So it seems that for me the distinction between "bad" and "evil" is a matter of intent. But, as usual with words, there is a shading of meaning. We might consider a person who cannibalizes children to be evil even if he was a psychopath without conscience (though perhaps less so if we knew he was delusional). I think though that the reason for this is more out of inability to imagine the truly psychopathic state than out of really extending the definition. (After all we probably wouldn't use the word evil if the psychopath were replaced by a baby-eating lion).

So perhaps I do have an absolute definition of "evil" as deliberate action contrary to the dictates of conscience - even though it is one I cannot ever truly test with regard to another person because I don't have access to their internal mental processes. Despite that untestability, the evilness of any particular act is either true or false independent of the observer (though not the actor). But then being evil is not a property of the act itself but rather of its relation to the conscience (or perhaps to a religious the "soul") of the actor. So even though the definition of evil is absolute, the evilness of a particular action is relative.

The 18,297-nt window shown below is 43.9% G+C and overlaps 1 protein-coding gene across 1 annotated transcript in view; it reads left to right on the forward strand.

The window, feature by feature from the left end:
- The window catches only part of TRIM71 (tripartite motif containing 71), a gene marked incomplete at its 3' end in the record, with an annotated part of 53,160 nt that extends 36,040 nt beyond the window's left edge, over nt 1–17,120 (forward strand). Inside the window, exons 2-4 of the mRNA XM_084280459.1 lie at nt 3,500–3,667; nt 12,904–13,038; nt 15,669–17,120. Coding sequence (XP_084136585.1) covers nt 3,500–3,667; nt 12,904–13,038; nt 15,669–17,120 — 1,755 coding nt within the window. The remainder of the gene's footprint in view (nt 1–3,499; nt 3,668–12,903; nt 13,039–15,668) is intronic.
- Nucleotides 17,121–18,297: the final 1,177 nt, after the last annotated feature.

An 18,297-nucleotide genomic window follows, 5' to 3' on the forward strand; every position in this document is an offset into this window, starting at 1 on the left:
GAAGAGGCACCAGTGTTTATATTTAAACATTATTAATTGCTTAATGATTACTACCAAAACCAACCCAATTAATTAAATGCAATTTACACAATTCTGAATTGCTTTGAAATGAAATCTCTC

Of course, if I am going to suggest that Briggs, though probably not evil, is maybe "bad" then I guess I do need to say what I would mean by that as well.

Even though I do use those words I do not have an absolute definition of “good” and “bad”, but as I said before, for me that is still not a problem.

When I say some action is “bad” or “wrong” I am merely expressing my own feelings and I do not believe that anyone else’s such assertions have any more absolute (ie observer-independent) content than my own.

This does not mean that discussions of ethics (and aesthetics) are pointless, but logical argument may play only a small part in them. How we feel about things influences our behaviour and my own sense of ethics does not rule out trying to persuade others to change their ethical and aesthetic positions. Since the object of such arguments is more to change feelings than opinions I have no objection to the use of appeal to emotions in such arguments. (The only problem is that if it’s so blatant that the manipulative intent becomes clear then it might not be effective.)

Note:[1]  Really this wouldn’t have been be a bad post if Briggs could only suppress his tendency to throw in egregious straw men at every opportunity. It’s especially discouraging when he raises a topic about which there might be some interesting things to say which get smothered and lost in the overwhelming mass of “cleverly” inserted straw.

## Planet Hillary! How @AremDuplessis Fucked It Up

January 23rd, 2014

The original was so much better than what he forced onto the NYT Magazine's Crazy Cover.